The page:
Due to much of history kind of being like a boy’s club were girls were gross and had cooties, today it’s still unseemly to talk about periods, pelvic pain, and vaginas in polite company, let alone in fiction. People don’t want to read or hear about menstrual blood or think that maybe you have a reproductive system underneath your skin that is causing you so much trauma. From experience, I’ve learned just to say I have “chronic pain” when asked. People can be okay with, say, back pain. Their uncle or aunt has it. It involves something we all have: spines and muscles. But pelvic muscles? The things that are inside … someone’s … p-p-private parts? WE DO NOT SPEAK OF IT, M’LADY. And so a culture of silence has enveloped sufferers of chronic pelvic pain, and in literature we can’t find our voice.
Fertility is often a big issue for sufferers of chronic pelvic pain. For those who are young and want children (let’s take a moment to also acknowledge the kick-ass people that don’t, please), fertility issues can be depressing and life-changing. This might make budding authors believe the only way people with CPP can be written is if they are struggling with infertility. While this plotline is unlikely in YA despite its urgency in real life, it’s worth acknowledging that all stories involving CPP sufferers with infertility do not have to be wholly sad. People are more than their uteri and fallopian tubes: while those organs might rule their painful lives, they are not someone’s whole identity.
There are amazing reasons why characters with chronic pelvic pain should be written, by sufferers and those interested in this condition alike. It’s been proven that seeing positive representation with your identity in fiction or other media boosts self-esteem, especially for underrepresented groups. Writing a story about CPP would not only allow readers to connect with a character, but see you contribute to the important issues of chronic pain awareness and visibility.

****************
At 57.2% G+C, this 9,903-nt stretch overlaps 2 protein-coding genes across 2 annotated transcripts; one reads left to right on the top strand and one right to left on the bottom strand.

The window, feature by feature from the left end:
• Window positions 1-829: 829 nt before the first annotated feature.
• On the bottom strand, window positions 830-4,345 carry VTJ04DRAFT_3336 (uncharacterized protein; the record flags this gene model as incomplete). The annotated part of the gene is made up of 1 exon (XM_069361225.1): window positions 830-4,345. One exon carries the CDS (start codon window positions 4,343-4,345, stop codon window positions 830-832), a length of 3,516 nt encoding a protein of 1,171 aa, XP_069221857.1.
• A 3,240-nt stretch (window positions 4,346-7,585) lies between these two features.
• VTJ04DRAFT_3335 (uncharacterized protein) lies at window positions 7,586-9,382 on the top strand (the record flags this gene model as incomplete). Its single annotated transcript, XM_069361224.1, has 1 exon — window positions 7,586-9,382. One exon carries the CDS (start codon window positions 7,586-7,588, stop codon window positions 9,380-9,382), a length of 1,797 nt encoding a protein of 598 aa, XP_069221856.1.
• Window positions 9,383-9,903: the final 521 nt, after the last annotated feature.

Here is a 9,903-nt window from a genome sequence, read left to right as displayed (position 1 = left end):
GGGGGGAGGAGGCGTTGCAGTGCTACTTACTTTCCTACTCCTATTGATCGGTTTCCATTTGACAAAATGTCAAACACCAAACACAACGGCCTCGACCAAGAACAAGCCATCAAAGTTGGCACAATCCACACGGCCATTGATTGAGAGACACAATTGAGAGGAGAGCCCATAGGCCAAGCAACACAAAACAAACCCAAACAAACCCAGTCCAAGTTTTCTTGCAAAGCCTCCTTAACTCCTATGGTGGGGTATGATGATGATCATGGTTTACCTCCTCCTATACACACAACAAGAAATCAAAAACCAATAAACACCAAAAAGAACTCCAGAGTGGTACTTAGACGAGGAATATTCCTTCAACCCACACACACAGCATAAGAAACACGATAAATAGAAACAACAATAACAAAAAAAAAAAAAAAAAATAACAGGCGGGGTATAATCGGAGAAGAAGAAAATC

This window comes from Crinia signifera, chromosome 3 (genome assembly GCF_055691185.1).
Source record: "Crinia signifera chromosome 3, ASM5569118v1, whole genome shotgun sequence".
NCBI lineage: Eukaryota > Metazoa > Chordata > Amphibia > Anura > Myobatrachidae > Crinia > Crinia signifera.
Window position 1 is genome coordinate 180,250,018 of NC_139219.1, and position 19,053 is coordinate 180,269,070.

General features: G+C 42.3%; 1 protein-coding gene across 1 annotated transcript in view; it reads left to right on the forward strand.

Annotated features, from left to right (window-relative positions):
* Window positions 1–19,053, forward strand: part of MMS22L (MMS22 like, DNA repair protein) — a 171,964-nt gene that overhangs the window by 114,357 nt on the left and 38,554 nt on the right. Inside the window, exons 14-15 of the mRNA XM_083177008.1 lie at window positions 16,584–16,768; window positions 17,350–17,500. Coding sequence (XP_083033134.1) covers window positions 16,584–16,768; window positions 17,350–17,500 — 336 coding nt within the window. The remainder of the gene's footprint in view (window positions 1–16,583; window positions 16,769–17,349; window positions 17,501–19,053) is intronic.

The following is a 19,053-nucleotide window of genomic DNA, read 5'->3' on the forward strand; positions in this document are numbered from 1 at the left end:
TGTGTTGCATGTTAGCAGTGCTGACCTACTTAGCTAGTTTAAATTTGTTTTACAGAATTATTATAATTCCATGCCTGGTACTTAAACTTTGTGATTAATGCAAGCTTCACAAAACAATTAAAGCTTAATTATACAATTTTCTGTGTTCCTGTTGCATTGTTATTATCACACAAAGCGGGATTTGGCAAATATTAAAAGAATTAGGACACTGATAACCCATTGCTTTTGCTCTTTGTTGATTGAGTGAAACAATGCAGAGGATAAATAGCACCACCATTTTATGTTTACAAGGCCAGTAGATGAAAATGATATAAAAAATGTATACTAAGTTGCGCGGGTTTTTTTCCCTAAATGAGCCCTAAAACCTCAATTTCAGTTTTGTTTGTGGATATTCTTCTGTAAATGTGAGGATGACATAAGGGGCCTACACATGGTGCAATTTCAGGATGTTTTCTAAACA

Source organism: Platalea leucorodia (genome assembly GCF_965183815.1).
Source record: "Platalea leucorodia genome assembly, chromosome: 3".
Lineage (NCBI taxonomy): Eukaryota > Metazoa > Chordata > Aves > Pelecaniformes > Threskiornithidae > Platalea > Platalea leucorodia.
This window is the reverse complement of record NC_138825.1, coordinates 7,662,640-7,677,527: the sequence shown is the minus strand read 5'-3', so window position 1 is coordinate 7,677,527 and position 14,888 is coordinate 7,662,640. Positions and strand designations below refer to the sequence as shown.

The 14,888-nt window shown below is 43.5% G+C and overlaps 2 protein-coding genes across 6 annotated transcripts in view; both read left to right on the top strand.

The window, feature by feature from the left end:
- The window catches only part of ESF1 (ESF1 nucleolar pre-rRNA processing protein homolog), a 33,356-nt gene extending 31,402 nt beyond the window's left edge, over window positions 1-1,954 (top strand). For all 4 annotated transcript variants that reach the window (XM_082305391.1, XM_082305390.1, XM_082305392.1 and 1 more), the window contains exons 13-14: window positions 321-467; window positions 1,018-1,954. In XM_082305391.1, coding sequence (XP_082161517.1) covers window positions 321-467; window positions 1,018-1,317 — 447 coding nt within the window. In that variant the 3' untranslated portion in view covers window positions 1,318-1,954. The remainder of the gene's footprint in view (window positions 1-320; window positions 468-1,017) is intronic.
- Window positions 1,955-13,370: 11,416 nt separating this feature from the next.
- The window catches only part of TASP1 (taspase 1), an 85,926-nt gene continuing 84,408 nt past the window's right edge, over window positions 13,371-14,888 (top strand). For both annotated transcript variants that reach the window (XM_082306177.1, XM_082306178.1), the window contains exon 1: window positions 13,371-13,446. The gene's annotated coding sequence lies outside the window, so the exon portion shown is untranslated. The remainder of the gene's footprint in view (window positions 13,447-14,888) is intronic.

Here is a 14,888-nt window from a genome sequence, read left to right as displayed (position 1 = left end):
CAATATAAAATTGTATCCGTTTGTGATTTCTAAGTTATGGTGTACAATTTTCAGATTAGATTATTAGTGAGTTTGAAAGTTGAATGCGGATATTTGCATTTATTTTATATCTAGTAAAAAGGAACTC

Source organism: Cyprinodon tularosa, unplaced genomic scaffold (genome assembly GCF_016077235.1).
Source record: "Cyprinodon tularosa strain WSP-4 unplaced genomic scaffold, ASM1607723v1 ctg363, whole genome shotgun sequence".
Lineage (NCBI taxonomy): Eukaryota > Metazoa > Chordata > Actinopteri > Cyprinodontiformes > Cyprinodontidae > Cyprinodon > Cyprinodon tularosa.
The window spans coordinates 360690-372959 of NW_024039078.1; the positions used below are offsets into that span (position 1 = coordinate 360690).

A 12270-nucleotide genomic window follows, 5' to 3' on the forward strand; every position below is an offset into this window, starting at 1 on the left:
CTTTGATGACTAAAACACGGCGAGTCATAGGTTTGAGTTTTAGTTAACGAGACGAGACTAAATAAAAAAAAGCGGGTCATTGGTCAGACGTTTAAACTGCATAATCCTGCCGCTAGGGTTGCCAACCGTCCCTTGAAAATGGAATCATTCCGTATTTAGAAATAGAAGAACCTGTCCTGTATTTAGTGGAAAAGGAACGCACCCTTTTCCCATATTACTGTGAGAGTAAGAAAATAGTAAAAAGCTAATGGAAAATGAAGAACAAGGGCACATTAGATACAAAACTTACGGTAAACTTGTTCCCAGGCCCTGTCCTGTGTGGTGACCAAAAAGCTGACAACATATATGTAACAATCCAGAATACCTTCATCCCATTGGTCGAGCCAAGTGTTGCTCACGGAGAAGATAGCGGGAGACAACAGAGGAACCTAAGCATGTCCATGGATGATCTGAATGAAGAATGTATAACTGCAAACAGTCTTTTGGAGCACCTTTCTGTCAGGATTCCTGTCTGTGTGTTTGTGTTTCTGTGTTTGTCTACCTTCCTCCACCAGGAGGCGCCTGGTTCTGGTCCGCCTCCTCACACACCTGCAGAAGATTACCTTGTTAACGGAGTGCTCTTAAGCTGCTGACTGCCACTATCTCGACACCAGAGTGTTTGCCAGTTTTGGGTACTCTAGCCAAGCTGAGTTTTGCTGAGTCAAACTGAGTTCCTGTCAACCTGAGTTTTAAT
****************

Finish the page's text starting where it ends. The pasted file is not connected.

Pain can add the angst or hurdle you’ve been looking for in your protagonist. Maybe along with finishing high school and dealing with divorced parents, she has to come to terms with her diagnosis of endo. What about having a teenage girl who, after a battle with her sworn shapeshifter enemy, is stabbed in the pelvis and lives with the pain and scars to remind her of her sacrifices to bring peace to her realm? THE STORIES WRITE THEMSELVES, PEOPLE. And don’t forget that it’s not only straight women who suffer from pain—a trap both the medical and spoonie community often fall into. Get those femmeslash fingers typing.
As evidenced by the popularity of the We Need Diverse Books movement and other diversity initiatives, there is a demand for writing about pain, illnesses and disabilities. We need more modern books written for people with disabilities by writers with disabilities. There are opportunities to connect with readers with disabilities and illnesses through places like Disability in Kidlit and spoonie Tumblrs. If you don’t suffer from CPP yourself, do your research and find networks to sell your story!
There are so many amazing reasons why visibility of pelvic pain in YA fiction is desperately needed. If you’ve got the doctor’s pad and a (pain)killer story, there’s an audience waiting for you to write out a prescription.
 5 reasons for Pelvic and Vaginal Pain, Prevention online, accessed from http://www.prevention.com/health/health-concerns/5-reasons-vaginal-and-pelvic-pain
 Conversations about Body Image: A Place at the Table for Me? by s.e. smith, FWD/Forward, accessed from http://disabledfeminists.com/2010/09/11/conversations-about-body-image-a-place-at-the-table-for-me/